> RAVEL Music for two pianos [TB]: Classical CD Reviews- Aug 2002 MusicWeb(UK)

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Maurice RAVEL (1875-1937)
Music for 2 Pianos
Introduction and Allegro
Rapsodie Espagnole
Entre cloches
Ma mère l'oye
Overture: Shéhérazade
La Valse

Jennifer Micallef, Glen Inanga (pianos)
*with Christian Sterling (piano)
Recorded 10-11 July 2000, Potton Hall, Suffolk
SOMM SOMMCD 025 [66.30]


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Among the many remarkable things about the music of Ravel is how readily so many of his compositions successfully exist in two versions, for piano and for orchestra. And of course he also wrote one of the great orchestral transcriptions when he gave a new identity to Mussorgsky's Pictures at an Exhibition.

The present collection of music is brilliantly performed by two talented young pianists, Jennifer Micallef and Glen Inanga. They are at their best when a brittle and exciting rhythmic texture is required, in which sense the Laideronette, impératrice des pagodes movement of Mother Goose is a highlight. This oriental pastiche is played with tight ensemble and brilliant dexterity.

It is in the slower music that doubts appear, in Mother Goose and elsewhere. For the languorous rhythms that so often bring Ravel's special brand of tenderness are sometimes matter-of-fact, the phrasing under-characterised. The basic shaping of Petit Poucet is a case in point, for they are less languorous than the music really needs. Admittedly this is easier to achieve in the orchestral version's string lines than with the more brittle sound of pianos, but it remains true.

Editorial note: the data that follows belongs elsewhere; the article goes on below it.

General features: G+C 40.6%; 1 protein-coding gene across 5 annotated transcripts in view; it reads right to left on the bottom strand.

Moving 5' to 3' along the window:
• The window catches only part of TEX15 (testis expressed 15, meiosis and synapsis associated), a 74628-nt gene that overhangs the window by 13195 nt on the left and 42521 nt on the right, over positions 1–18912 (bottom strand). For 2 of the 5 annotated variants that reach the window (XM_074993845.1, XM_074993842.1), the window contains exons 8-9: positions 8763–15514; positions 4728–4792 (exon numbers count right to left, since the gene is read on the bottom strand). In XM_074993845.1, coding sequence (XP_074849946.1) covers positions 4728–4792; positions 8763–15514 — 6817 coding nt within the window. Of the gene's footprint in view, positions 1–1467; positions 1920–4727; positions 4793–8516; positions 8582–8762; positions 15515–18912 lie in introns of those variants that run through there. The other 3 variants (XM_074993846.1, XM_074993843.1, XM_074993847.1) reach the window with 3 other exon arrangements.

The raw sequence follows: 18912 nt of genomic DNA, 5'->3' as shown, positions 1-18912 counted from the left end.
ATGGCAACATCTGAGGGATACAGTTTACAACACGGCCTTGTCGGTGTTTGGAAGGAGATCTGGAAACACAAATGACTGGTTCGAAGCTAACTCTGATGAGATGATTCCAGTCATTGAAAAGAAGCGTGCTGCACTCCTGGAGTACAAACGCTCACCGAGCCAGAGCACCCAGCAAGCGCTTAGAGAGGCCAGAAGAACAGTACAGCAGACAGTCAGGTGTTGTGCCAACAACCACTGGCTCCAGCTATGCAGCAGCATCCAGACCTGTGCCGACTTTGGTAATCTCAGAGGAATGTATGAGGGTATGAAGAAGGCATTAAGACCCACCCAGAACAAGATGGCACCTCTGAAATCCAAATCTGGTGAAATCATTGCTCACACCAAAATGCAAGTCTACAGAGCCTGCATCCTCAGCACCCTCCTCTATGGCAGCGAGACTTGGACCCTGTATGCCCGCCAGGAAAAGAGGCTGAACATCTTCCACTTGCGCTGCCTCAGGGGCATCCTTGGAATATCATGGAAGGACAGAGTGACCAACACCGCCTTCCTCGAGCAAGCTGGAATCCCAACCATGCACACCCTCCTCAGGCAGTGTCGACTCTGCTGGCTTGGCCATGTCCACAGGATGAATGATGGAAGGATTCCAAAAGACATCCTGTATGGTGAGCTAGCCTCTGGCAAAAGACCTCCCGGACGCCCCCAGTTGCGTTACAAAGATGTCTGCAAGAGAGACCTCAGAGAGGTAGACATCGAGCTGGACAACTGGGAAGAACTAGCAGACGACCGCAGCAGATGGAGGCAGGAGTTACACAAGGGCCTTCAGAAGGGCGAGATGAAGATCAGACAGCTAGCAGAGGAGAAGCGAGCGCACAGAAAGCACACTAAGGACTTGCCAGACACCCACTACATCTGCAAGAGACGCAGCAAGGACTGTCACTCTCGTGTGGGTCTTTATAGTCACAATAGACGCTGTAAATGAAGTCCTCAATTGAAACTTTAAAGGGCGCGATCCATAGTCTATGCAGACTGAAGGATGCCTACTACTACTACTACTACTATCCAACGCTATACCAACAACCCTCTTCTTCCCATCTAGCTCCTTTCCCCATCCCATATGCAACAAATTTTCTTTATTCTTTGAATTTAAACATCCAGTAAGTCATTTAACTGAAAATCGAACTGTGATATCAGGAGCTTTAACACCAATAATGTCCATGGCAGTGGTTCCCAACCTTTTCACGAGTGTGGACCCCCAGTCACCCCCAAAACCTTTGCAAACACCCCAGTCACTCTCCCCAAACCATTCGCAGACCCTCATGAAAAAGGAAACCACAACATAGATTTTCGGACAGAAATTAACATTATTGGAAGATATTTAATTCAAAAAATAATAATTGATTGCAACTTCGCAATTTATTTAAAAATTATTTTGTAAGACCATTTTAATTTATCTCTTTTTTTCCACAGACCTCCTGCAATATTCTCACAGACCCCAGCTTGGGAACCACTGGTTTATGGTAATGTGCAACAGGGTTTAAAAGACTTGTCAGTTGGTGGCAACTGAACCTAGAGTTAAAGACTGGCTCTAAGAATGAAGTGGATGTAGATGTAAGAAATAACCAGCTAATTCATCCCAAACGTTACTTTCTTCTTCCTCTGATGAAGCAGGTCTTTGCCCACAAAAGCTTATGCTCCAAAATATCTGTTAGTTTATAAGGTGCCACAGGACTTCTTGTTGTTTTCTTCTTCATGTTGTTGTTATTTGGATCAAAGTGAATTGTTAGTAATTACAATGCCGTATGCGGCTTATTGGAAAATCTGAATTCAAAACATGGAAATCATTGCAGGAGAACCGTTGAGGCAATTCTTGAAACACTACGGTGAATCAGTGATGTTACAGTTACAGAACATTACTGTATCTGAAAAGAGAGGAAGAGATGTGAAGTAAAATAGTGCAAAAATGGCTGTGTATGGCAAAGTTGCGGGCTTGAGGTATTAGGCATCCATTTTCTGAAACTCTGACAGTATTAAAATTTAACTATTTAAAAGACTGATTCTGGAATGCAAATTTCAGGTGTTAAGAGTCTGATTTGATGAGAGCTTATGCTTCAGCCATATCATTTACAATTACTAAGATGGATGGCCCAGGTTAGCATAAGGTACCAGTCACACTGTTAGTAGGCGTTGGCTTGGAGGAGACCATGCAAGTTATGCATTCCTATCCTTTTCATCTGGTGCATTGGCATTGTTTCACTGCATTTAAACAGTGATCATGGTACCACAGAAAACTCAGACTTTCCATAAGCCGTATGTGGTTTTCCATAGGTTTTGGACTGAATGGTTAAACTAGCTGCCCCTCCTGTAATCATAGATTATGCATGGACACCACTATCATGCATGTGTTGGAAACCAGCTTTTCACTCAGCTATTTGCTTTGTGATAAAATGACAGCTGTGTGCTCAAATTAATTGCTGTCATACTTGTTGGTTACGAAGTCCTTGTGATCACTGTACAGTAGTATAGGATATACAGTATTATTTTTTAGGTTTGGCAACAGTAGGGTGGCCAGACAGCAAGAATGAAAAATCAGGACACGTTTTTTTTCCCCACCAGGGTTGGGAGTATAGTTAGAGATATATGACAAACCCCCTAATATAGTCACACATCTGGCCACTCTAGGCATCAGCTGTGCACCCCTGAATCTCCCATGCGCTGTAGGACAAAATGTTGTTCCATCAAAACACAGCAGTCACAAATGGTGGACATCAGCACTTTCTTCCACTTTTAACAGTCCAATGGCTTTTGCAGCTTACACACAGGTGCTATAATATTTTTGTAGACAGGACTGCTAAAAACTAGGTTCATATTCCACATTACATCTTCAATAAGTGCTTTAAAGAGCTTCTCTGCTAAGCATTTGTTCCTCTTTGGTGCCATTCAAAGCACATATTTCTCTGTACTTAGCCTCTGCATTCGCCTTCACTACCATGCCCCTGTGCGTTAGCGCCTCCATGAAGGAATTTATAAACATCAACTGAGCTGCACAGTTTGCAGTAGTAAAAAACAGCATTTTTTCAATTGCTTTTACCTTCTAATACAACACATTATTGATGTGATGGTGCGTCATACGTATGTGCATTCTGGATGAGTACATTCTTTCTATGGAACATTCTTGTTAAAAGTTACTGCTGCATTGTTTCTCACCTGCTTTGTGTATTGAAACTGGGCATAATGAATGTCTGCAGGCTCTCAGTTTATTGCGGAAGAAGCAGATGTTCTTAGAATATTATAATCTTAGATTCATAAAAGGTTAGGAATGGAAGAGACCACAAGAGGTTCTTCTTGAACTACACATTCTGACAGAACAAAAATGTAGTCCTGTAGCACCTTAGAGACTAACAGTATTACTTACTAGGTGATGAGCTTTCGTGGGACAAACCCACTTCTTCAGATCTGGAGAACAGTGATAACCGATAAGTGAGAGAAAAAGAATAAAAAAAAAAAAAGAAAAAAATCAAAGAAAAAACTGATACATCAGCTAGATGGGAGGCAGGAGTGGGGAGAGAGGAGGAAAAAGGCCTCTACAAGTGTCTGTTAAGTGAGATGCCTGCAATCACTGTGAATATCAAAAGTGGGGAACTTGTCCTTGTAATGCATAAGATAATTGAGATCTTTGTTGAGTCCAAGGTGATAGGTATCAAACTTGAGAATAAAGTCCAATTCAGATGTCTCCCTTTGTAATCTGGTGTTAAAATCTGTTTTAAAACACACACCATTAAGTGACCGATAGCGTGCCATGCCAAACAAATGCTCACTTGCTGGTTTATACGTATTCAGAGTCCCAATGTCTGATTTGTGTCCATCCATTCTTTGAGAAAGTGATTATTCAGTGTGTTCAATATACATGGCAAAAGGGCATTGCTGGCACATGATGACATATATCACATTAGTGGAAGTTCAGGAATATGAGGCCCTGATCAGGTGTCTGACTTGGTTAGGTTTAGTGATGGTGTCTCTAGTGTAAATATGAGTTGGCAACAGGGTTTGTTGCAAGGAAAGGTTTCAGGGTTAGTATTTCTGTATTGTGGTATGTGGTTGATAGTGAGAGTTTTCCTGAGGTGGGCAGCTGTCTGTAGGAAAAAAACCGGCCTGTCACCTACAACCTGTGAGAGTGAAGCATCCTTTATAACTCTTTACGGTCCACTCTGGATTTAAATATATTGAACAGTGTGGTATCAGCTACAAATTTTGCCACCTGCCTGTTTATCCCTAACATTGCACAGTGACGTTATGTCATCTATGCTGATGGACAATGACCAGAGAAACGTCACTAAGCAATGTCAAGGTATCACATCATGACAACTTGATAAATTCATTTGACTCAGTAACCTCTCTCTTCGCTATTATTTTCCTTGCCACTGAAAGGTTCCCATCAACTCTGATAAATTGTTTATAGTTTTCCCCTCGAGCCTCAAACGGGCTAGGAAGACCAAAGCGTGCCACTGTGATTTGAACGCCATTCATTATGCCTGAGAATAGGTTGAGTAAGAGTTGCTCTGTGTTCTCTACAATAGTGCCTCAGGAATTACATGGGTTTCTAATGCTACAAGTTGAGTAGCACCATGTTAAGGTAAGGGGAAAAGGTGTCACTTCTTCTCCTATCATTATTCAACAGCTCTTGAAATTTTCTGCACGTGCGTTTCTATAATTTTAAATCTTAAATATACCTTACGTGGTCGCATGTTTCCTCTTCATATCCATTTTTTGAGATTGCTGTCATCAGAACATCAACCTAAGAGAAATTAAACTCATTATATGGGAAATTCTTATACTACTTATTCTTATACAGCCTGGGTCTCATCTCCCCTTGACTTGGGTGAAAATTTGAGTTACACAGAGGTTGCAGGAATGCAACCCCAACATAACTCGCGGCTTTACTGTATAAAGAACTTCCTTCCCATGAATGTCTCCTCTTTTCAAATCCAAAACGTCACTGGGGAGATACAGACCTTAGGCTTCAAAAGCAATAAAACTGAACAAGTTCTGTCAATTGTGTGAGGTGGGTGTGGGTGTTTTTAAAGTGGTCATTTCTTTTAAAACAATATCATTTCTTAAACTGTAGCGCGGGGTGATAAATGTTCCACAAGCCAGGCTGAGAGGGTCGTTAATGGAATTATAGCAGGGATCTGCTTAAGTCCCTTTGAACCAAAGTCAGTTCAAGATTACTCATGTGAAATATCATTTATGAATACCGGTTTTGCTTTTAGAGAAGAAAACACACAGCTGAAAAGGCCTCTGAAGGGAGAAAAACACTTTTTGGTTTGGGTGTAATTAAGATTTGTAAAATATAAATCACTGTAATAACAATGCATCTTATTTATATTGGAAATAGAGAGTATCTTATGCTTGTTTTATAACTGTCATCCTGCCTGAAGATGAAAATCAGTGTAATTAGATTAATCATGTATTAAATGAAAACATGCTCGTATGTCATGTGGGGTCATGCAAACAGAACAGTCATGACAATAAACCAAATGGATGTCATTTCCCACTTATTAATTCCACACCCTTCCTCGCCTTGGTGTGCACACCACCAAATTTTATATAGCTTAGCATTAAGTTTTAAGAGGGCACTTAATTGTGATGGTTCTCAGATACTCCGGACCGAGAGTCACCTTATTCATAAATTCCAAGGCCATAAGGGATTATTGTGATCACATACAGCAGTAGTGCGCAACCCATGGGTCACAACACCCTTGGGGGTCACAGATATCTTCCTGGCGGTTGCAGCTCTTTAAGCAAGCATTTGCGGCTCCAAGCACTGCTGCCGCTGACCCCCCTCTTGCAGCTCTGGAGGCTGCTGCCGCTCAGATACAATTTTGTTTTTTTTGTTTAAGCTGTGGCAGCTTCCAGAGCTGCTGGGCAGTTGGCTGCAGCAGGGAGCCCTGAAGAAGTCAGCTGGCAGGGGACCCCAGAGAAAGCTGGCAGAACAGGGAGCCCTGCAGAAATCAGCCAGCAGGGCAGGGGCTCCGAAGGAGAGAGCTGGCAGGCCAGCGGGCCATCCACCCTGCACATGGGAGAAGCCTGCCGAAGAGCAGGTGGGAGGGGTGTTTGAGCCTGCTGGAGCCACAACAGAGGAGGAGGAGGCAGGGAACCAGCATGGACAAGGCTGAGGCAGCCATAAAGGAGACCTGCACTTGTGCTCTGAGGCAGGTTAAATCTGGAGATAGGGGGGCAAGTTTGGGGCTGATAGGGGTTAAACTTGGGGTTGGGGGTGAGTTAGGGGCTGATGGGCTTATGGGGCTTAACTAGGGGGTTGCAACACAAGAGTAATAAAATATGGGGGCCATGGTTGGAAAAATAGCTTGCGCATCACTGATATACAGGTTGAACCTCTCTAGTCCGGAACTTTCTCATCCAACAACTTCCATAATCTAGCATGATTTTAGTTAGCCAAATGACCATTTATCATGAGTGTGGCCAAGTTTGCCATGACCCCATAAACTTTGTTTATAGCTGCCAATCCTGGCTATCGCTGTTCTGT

Mother Goose was originally conceived by Ravel in this format, whereas much of the remainder of the programme is best known in orchestral versions. Accordingly there are some rarities on offer here, such as the two-pianos version of the Introduction and Allegro, which Ravel made in 1907, one player taking the harp part while the other has a transcription of the remaining instruments. This version is hardly known, and I did not find it particularly pleasing, since the lines sounded unduly abrupt, the textures lacking in subtlety as compared with the original, which uses harp with flute, clarinet and string quartet.

The Rapsodie Espagnole is supremely atmospheric in its orchestral version, and is scored for a large ensemble too. This is the original version, so the notes claim, but aside from the Habanera the music again seems prosaic. The arrangement of a later masterpiece, La Valse, is rather more successful, building to a really exciting climax which is powerful indeed. The partnership is heard to fine effect here.

The Somm recording gives accurate and atmospheric sound, not always easy to achieve with this instrumental combination. And the booklet is informative and nicely designed, as with other issues from this label.

Terry Barfoot

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